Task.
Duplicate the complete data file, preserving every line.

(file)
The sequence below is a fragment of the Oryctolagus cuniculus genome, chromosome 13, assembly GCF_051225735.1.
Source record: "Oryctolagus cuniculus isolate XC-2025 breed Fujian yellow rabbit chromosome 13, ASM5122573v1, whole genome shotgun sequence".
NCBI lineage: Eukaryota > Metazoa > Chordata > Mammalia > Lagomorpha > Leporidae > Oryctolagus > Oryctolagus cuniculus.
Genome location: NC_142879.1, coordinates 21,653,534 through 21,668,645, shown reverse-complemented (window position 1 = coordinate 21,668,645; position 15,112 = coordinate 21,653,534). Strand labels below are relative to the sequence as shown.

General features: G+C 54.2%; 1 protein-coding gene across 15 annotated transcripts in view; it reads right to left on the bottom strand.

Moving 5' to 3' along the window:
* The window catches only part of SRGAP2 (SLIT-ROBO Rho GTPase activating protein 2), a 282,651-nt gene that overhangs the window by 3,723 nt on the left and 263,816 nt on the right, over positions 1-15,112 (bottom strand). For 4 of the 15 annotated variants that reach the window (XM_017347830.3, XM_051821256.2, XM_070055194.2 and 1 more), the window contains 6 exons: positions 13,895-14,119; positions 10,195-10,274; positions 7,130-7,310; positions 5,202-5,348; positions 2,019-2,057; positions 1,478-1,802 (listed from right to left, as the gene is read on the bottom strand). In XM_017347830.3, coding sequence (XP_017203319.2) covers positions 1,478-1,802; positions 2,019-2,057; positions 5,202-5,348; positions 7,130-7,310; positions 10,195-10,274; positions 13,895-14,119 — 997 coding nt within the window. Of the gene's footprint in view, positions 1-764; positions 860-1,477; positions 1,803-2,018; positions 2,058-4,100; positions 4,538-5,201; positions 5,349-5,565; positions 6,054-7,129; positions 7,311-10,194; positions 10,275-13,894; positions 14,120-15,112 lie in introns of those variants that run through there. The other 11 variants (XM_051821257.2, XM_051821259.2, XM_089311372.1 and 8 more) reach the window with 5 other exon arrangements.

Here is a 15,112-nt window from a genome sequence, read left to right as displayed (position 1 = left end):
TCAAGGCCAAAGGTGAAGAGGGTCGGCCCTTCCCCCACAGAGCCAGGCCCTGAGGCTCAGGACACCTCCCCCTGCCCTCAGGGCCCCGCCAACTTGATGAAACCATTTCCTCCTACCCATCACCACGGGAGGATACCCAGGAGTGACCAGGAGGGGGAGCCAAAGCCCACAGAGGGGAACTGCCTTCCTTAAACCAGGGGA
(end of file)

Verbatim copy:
The sequence below is a fragment of the Oryctolagus cuniculus genome, chromosome 13, assembly GCF_051225735.1.
Source record: "Oryctolagus cuniculus isolate XC-2025 breed Fujian yellow rabbit chromosome 13, ASM5122573v1, whole genome shotgun sequence".
NCBI lineage: Eukaryota > Metazoa > Chordata > Mammalia > Lagomorpha > Leporidae > Oryctolagus > Oryctolagus cuniculus.
Genome location: NC_142879.1, coordinates 21,653,534 through 21,668,645, shown reverse-complemented (window position 1 = coordinate 21,668,645; position 15,112 = coordinate 21,653,534). Strand labels below are relative to the sequence as shown.

General features: G+C 54.2%; 1 protein-coding gene across 15 annotated transcripts in view; it reads right to left on the bottom strand.

Moving 5' to 3' along the window:
* The window catches only part of SRGAP2 (SLIT-ROBO Rho GTPase activating protein 2), a 282,651-nt gene that overhangs the window by 3,723 nt on the left and 263,816 nt on the right, over positions 1-15,112 (bottom strand). For 4 of the 15 annotated variants that reach the window (XM_017347830.3, XM_051821256.2, XM_070055194.2 and 1 more), the window contains 6 exons: positions 13,895-14,119; positions 10,195-10,274; positions 7,130-7,310; positions 5,202-5,348; positions 2,019-2,057; positions 1,478-1,802 (listed from right to left, as the gene is read on the bottom strand). In XM_017347830.3, coding sequence (XP_017203319.2) covers positions 1,478-1,802; positions 2,019-2,057; positions 5,202-5,348; positions 7,130-7,310; positions 10,195-10,274; positions 13,895-14,119 — 997 coding nt within the window. Of the gene's footprint in view, positions 1-764; positions 860-1,477; positions 1,803-2,018; positions 2,058-4,100; positions 4,538-5,201; positions 5,349-5,565; positions 6,054-7,129; positions 7,311-10,194; positions 10,275-13,894; positions 14,120-15,112 lie in introns of those variants that run through there. The other 11 variants (XM_051821257.2, XM_051821259.2, XM_089311372.1 and 8 more) reach the window with 5 other exon arrangements.

Here is a 15,112-nt window from a genome sequence, read left to right as displayed (position 1 = left end):
TCAAGGCCAAAGGTGAAGAGGGTCGGCCCTTCCCCCACAGAGCCAGGCCCTGAGGCTCAGGACACCTCCCCCTGCCCTCAGGGCCCCGCCAACTTGATGAAACCATTTCCTCCTACCCATCACCACGGGAGGATACCCAGGAGTGACCAGGAGGGGGAGCCAAAGCCCACAGAGGGGAACTGCCTTCCTTAAACCAGGGGA